Yet while global outrage has mounted, it’s all quiet on the diplomacy front. Even symbolic condemnations have been blocked in the U.N. by China and Russia, yet again reducing human rights to geopolitical bargaining chip.

The Association of Southeast Asian Nations (ASEAN), a coalition of ten nations including Myanmar, many tainted by egregious human rights track records, adhere to a principle of strict “non-interference” in each other’s affairs. Yet ASEAN is merely following an historical pattern of neighboring nations, and investors, politely turning a blind eye to the carnage.

China is eager to exploit Myanmar’s mineral resources as it consolidates its power across the region under its “Belt and Road” economic integration plan. So far, U.S. Secretary of State Rex Tillerson, formerly CEO of Exxon Mobil, has denounced “ethnic cleansing” in Rakhine state. But, overall, the Trump Administration’s foreign policy, guided by business interests, has refrained from seriously pressing human rights throughout the region (or for that matter, domestically).

So globally, the Myanmar government has won a pass for its behavior. As an ethnic Muslim minority associated with the British Empire, the Rohingya have long been scapegoated through systematic persecution. Today, under independence, this pernicious divide-and-conquer governing strategy continues to be weaponized as a platform for nationalist demagoguery, directed at not just the Rohingya but several other ethnic minority groups that have rebelled against the government.

Even Aung San Suu Kyi, a Nobel laureate and de facto leader of Myanmar’s “transitional” government, now acts as the military’s white-washer in chief, providing a patina of diplomatic stability by dismissing the Rohingya crisis as an internal matter, referring to the refugees as “Bengalis” or “illegal immigrants.”

Maung Zarni, a global human rights scholar from Myanmar, has given up hope that the international human rights regime can effectively pressure Myanmar’s government.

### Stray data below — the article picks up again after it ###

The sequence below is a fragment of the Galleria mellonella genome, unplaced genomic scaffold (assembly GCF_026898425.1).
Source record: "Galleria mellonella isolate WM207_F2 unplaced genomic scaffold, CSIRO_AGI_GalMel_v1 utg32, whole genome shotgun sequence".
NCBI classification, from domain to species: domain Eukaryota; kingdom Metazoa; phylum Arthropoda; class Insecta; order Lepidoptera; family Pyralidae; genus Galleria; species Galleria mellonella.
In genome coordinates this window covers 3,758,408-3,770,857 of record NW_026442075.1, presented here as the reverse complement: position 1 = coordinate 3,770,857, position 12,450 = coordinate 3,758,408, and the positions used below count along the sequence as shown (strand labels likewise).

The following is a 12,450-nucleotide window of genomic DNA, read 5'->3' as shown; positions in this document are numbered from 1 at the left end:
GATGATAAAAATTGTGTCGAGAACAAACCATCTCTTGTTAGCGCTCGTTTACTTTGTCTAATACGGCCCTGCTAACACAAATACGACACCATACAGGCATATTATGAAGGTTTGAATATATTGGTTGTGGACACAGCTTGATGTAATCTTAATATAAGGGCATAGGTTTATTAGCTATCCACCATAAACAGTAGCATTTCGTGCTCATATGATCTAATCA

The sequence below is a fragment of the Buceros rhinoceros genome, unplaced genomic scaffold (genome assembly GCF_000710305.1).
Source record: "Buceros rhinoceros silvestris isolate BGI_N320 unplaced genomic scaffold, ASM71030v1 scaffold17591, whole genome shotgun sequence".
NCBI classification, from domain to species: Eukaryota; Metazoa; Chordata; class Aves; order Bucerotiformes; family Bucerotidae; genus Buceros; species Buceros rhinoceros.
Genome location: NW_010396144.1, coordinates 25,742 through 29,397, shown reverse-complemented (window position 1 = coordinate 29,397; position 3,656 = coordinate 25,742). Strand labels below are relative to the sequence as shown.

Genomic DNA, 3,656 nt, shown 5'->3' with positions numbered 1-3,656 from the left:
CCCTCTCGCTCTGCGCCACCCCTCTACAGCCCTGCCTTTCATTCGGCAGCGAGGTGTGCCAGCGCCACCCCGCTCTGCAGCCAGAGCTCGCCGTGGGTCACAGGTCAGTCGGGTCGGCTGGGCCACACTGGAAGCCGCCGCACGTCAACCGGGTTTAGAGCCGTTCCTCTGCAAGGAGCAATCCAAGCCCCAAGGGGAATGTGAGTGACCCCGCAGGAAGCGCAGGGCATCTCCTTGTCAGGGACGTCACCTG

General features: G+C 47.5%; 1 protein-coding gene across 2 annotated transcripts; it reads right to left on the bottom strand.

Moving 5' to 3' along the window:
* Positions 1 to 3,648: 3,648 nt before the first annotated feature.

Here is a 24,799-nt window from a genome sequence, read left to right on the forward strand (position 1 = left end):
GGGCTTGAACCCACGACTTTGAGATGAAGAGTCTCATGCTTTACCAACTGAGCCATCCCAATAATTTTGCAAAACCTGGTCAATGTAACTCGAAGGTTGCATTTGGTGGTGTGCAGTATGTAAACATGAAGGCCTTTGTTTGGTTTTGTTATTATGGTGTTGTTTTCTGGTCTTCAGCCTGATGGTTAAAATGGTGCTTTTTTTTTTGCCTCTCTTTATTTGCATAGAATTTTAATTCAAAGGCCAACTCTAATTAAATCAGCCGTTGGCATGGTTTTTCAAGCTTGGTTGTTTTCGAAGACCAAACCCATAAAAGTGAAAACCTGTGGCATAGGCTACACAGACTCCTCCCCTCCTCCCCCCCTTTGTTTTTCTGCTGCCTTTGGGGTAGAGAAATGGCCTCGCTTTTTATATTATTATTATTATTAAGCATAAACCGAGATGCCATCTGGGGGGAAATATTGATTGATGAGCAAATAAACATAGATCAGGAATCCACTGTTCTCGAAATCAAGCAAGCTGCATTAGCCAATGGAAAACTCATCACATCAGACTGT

“Fact-Finding, human rights documentation, fieldwork, surveys . . . around my country’s Buddhist genocide of Rohingyas have become an end in and of itself, a growth industry,” he says via email.

Facts can only go so far when both mainstream humanitarian groups and governments fail to marshal the political will to exert genuine political pressure. Solutions will be necessarily complex, whether through internationally coordinated diplomacy, targeted economic isolation of the regime and its corporate allies, or the longer-term project of sustained social support and resettlement programs for refugees. Marni concludes, “It is not data or evidence that drive international politics or policies, but self-interests of players and their self-serving justification.”

The Rohingya crisis reflects a pattern of migration tragedy across the Middle East and north Africa, at the frontiers of southern Europe and even U.S.-Mexico border: communities brutalized by war or social or economic upheaval are driven into exile, exploited by smuggling networks, and dumped in host societies where they face further violence and exploitation. Dehumanized and damaged, migrants form the collateral damage of a world of low-grade warfare and high-grade economic globalization.

Strip away the experts and the fact-finders, and we’re left with a global power balance that hinges on mutual silence, inside and outside of Myanmar. Independence and self-determinations, it was once hoped, would foster Myanmar’s democratic renaissance. But fifty years on, those old imperial forces have been supplanted with autocrats and billionaires,who continue to prey on an underclass both new and ancient—the poor, the dispossessed, the hated ethnic other—in a colony by a different name.

Michelle Chen is a contributing writer for The Nation, a contributing editor at Dissent magazine and a co-producer of Dissent’s “Belabored” podcast.